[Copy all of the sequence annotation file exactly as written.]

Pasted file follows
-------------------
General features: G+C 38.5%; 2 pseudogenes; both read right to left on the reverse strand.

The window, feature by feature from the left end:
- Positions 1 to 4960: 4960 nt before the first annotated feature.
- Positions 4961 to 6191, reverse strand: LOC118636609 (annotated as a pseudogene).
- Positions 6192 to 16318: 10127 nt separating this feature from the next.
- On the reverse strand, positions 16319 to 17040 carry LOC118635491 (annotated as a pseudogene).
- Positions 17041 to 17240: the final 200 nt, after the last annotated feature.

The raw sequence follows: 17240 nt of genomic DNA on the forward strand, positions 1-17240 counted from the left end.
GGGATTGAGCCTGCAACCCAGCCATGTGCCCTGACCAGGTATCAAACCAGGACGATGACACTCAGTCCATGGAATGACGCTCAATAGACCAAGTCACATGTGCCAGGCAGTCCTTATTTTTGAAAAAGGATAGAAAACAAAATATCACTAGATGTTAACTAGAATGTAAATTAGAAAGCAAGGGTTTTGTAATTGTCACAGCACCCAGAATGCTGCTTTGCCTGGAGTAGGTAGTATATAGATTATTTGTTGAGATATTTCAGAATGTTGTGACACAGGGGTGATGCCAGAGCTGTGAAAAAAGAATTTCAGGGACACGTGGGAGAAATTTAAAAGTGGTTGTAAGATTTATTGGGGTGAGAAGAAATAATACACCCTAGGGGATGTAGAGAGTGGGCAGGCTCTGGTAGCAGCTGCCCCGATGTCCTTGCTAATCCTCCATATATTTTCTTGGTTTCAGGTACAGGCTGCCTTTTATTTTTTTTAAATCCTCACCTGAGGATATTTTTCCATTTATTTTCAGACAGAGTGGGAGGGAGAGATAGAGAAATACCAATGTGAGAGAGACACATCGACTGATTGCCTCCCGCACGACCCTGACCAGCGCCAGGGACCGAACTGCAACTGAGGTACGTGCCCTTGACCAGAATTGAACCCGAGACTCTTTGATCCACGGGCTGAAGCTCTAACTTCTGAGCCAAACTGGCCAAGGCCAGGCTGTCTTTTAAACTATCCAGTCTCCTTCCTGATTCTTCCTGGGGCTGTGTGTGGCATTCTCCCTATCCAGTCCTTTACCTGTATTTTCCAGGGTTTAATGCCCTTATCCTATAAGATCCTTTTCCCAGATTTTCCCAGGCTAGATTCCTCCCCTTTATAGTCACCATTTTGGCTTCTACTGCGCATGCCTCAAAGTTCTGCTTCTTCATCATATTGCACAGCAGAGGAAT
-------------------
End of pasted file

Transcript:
General features: G+C 38.5%; 2 pseudogenes; both read right to left on the reverse strand.

The window, feature by feature from the left end:
- Positions 1 to 4960: 4960 nt before the first annotated feature.
- Positions 4961 to 6191, reverse strand: LOC118636609 (annotated as a pseudogene).
- Positions 6192 to 16318: 10127 nt separating this feature from the next.
- On the reverse strand, positions 16319 to 17040 carry LOC118635491 (annotated as a pseudogene).
- Positions 17041 to 17240: the final 200 nt, after the last annotated feature.

The raw sequence follows: 17240 nt of genomic DNA on the forward strand, positions 1-17240 counted from the left end.
GGGATTGAGCCTGCAACCCAGCCATGTGCCCTGACCAGGTATCAAACCAGGACGATGACACTCAGTCCATGGAATGACGCTCAATAGACCAAGTCACATGTGCCAGGCAGTCCTTATTTTTGAAAAAGGATAGAAAACAAAATATCACTAGATGTTAACTAGAATGTAAATTAGAAAGCAAGGGTTTTGTAATTGTCACAGCACCCAGAATGCTGCTTTGCCTGGAGTAGGTAGTATATAGATTATTTGTTGAGATATTTCAGAATGTTGTGACACAGGGGTGATGCCAGAGCTGTGAAAAAAGAATTTCAGGGACACGTGGGAGAAATTTAAAAGTGGTTGTAAGATTTATTGGGGTGAGAAGAAATAATACACCCTAGGGGATGTAGAGAGTGGGCAGGCTCTGGTAGCAGCTGCCCCGATGTCCTTGCTAATCCTCCATATATTTTCTTGGTTTCAGGTACAGGCTGCCTTTTATTTTTTTTAAATCCTCACCTGAGGATATTTTTCCATTTATTTTCAGACAGAGTGGGAGGGAGAGATAGAGAAATACCAATGTGAGAGAGACACATCGACTGATTGCCTCCCGCACGACCCTGACCAGCGCCAGGGACCGAACTGCAACTGAGGTACGTGCCCTTGACCAGAATTGAACCCGAGACTCTTTGATCCACGGGCTGAAGCTCTAACTTCTGAGCCAAACTGGCCAAGGCCAGGCTGTCTTTTAAACTATCCAGTCTCCTTCCTGATTCTTCCTGGGGCTGTGTGTGGCATTCTCCCTATCCAGTCCTTTACCTGTATTTTCCAGGGTTTAATGCCCTTATCCTATAAGATCCTTTTCCCAGATTTTCCCAGGCTAGATTCCTCCCCTTTATAGTCACCATTTTGGCTTCTACTGCGCATGCCTCAAAGTTCTGCTTCTTCATCATATTGCACAGCAGAGGAAT